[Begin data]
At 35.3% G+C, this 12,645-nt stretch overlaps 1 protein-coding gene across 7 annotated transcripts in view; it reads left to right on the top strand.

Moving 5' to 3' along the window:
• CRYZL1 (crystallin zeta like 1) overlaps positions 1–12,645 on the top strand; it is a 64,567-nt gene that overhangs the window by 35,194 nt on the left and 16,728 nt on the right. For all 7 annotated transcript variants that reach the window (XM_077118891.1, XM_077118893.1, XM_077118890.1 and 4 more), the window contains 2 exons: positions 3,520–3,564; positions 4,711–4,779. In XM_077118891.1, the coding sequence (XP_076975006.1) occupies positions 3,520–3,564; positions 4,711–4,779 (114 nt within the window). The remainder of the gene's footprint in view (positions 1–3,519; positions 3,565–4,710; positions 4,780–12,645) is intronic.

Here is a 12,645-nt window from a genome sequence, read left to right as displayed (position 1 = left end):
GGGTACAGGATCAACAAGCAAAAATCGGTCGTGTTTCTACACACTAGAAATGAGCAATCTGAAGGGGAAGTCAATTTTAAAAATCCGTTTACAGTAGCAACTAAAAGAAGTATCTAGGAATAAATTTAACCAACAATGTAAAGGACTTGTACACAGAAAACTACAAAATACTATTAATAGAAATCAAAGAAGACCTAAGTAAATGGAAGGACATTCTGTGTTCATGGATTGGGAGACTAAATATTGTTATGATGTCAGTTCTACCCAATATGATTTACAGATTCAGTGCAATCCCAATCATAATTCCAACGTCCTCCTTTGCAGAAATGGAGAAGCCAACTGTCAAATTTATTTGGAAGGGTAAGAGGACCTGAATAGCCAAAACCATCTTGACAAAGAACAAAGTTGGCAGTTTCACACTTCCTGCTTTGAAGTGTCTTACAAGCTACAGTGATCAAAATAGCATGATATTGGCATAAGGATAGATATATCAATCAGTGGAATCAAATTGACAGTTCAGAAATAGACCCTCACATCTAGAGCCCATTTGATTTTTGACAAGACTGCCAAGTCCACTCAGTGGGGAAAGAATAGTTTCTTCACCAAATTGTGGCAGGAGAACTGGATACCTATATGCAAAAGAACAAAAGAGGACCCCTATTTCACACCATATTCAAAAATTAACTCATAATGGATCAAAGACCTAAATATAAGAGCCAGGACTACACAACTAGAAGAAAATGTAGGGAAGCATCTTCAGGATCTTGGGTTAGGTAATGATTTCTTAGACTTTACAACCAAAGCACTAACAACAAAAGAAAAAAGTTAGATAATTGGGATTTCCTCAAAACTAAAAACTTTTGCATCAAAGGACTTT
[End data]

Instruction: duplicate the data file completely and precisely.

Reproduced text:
At 35.3% G+C, this 12,645-nt stretch overlaps 1 protein-coding gene across 7 annotated transcripts in view; it reads left to right on the top strand.

Moving 5' to 3' along the window:
• CRYZL1 (crystallin zeta like 1) overlaps positions 1–12,645 on the top strand; it is a 64,567-nt gene that overhangs the window by 35,194 nt on the left and 16,728 nt on the right. For all 7 annotated transcript variants that reach the window (XM_077118891.1, XM_077118893.1, XM_077118890.1 and 4 more), the window contains 2 exons: positions 3,520–3,564; positions 4,711–4,779. In XM_077118891.1, the coding sequence (XP_076975006.1) occupies positions 3,520–3,564; positions 4,711–4,779 (114 nt within the window). The remainder of the gene's footprint in view (positions 1–3,519; positions 3,565–4,710; positions 4,780–12,645) is intronic.

Here is a 12,645-nt window from a genome sequence, read left to right as displayed (position 1 = left end):
GGGTACAGGATCAACAAGCAAAAATCGGTCGTGTTTCTACACACTAGAAATGAGCAATCTGAAGGGGAAGTCAATTTTAAAAATCCGTTTACAGTAGCAACTAAAAGAAGTATCTAGGAATAAATTTAACCAACAATGTAAAGGACTTGTACACAGAAAACTACAAAATACTATTAATAGAAATCAAAGAAGACCTAAGTAAATGGAAGGACATTCTGTGTTCATGGATTGGGAGACTAAATATTGTTATGATGTCAGTTCTACCCAATATGATTTACAGATTCAGTGCAATCCCAATCATAATTCCAACGTCCTCCTTTGCAGAAATGGAGAAGCCAACTGTCAAATTTATTTGGAAGGGTAAGAGGACCTGAATAGCCAAAACCATCTTGACAAAGAACAAAGTTGGCAGTTTCACACTTCCTGCTTTGAAGTGTCTTACAAGCTACAGTGATCAAAATAGCATGATATTGGCATAAGGATAGATATATCAATCAGTGGAATCAAATTGACAGTTCAGAAATAGACCCTCACATCTAGAGCCCATTTGATTTTTGACAAGACTGCCAAGTCCACTCAGTGGGGAAAGAATAGTTTCTTCACCAAATTGTGGCAGGAGAACTGGATACCTATATGCAAAAGAACAAAAGAGGACCCCTATTTCACACCATATTCAAAAATTAACTCATAATGGATCAAAGACCTAAATATAAGAGCCAGGACTACACAACTAGAAGAAAATGTAGGGAAGCATCTTCAGGATCTTGGGTTAGGTAATGATTTCTTAGACTTTACAACCAAAGCACTAACAACAAAAGAAAAAAGTTAGATAATTGGGATTTCCTCAAAACTAAAAACTTTTGCATCAAAGGACTTT